I would like to what is the best way to analyze complex circuit with resistors in series and parallel. I have attached a sample circuit. You can also show it to me with other circuits. Thanks
Hi Tekneek. The best approach is to redraw the circuit, preserving its electrical connections but moving or reorienting the drawing of some elements, perhaps just one at a time. You may have to make many attempts before it becomes clear how the arrangement simplifies. It's a case where your skill at this will improve with practice. (Or so they tell me.)
Nodes connected by simple wire, i.e. nodes with 0 resistance between them are at the same potential and can be condensed into a single node. As you know. This one seems to condense into a fairly trivial circuit.
I did a bit. The resistors have numbers, 1,2,2,3,4,5. Giving the nodes letters a,b,c,d,e, I found helped. By what we said before some pairs of them can be fused into one. Aaargh why am I telling you? - nobody told me. Next time you'll get something I don't. Nice thing about this is that this step involves no calculations.
There are only 4 different nodes, because of the connecting links. Two are already labeled a and b on your diagram, so label the other two c and d. To draw a new diagram, start by drawing 4 dots for the nodes and label them. Then draw each resistor between the correct two nodes.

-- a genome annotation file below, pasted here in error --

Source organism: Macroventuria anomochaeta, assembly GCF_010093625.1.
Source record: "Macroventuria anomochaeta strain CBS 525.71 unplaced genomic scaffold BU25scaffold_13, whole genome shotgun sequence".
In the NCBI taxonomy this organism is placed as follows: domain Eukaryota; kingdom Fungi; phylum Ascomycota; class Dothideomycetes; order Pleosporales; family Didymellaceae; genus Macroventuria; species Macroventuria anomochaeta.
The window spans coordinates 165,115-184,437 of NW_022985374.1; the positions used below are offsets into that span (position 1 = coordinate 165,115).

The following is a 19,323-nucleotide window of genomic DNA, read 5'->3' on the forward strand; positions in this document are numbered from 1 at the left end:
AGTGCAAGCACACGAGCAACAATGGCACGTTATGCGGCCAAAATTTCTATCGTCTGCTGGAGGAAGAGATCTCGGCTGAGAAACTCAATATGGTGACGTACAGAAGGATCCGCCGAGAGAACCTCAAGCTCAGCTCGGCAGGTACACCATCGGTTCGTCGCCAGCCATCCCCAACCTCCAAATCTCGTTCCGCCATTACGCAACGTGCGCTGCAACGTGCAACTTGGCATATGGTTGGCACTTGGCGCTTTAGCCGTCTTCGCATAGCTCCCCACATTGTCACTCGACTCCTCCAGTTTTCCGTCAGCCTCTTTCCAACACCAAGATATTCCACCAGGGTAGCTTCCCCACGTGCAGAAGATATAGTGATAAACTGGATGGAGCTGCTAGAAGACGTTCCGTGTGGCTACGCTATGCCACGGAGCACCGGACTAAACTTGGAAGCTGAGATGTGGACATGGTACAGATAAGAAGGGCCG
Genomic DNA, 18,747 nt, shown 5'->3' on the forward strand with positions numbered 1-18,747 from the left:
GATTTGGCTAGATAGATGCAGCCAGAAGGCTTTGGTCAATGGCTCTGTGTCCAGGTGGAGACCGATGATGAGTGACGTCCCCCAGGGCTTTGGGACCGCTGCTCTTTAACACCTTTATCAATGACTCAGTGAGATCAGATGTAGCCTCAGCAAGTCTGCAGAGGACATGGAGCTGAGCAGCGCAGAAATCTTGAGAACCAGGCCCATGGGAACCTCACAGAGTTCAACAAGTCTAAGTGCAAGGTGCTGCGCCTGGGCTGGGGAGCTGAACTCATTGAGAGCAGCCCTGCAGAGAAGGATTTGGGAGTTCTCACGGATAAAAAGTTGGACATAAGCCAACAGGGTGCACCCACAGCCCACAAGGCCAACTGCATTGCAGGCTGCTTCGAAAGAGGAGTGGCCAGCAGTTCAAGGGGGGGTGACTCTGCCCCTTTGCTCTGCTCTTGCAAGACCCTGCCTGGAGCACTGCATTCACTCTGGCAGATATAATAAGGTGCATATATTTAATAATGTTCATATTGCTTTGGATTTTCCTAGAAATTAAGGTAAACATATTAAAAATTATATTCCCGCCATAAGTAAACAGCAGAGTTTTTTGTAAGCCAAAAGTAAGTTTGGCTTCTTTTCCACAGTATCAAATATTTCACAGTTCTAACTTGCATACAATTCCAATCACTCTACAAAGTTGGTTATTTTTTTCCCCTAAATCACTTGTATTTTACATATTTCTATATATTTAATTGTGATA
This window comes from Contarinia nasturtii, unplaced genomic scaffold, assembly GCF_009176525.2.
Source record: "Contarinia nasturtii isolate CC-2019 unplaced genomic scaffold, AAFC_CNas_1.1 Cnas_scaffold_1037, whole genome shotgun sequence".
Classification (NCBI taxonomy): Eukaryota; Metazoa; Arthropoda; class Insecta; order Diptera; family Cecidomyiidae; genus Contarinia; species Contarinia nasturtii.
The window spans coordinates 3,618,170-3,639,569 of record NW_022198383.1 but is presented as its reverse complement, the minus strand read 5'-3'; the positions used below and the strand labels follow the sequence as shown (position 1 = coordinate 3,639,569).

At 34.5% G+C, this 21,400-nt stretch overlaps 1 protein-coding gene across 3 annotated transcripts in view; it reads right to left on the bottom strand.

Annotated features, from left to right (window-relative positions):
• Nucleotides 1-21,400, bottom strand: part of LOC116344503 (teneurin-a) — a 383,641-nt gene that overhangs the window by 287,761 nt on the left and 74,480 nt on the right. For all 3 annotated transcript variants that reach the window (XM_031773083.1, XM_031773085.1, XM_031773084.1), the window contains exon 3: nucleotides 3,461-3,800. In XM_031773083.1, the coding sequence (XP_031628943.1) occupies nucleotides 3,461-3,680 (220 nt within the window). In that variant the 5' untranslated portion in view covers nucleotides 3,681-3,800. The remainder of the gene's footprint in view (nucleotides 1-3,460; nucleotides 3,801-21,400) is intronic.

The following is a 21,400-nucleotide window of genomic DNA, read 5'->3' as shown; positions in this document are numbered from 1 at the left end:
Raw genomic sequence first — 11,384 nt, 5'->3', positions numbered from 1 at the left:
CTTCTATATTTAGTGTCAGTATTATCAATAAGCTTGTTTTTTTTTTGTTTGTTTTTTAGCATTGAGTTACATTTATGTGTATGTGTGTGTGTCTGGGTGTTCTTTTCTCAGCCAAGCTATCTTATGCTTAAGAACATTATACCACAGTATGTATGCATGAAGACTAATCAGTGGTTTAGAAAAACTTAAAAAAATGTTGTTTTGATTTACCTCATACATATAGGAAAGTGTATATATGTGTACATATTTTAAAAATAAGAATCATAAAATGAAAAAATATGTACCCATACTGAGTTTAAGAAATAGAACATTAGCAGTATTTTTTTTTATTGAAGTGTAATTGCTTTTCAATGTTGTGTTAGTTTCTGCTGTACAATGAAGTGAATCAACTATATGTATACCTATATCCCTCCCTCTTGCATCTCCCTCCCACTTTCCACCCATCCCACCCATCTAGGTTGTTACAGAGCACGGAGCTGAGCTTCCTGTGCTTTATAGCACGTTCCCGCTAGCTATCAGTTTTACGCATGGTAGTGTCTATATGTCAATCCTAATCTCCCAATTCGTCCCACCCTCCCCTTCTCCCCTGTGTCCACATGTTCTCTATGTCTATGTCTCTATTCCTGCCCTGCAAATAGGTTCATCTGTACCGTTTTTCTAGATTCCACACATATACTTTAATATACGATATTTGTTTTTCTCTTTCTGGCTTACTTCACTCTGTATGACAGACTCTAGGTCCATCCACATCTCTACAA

See that wire with the neat little bend in the middle of it? Remove it from your schematic. Take it out. This means you have to find somewhere on the remaining circuitry to connect its resistors so that removal of that wire doesn't change a single thing electrically.
The dirt simple general rule is this: It's an iterative process. You re-draw the circuit multiple times, in each iteration you combine two elements and replace them with their equivalent. Repeat until it's a trivial circuit. For example, in your circuit: You MIGHT go like this: 1. Observing that R3 is in parallel with R2, draw the circuit with R3 omitted and R2 replaced by (R2//R3) 2. Observing that R4 is in parallel with (R2//R3), redraw the circuit with R4 omitted and (R2//R3//R4) up there where R2 used to be. 3. Observing that you now have a series circuit of three resistors, redraw it as a single resistor from point a to point b of value (R1 + R5 + (R2//R3//R4)). Which is what you got. Now it's a one step solution for current. So you can figure voltage everywhere by reversing the simplifying steps above. That's the how behind the what. You got the idea already, this is just a simple statement of the process. I hope it's easy to remember. Practice, practice, practice.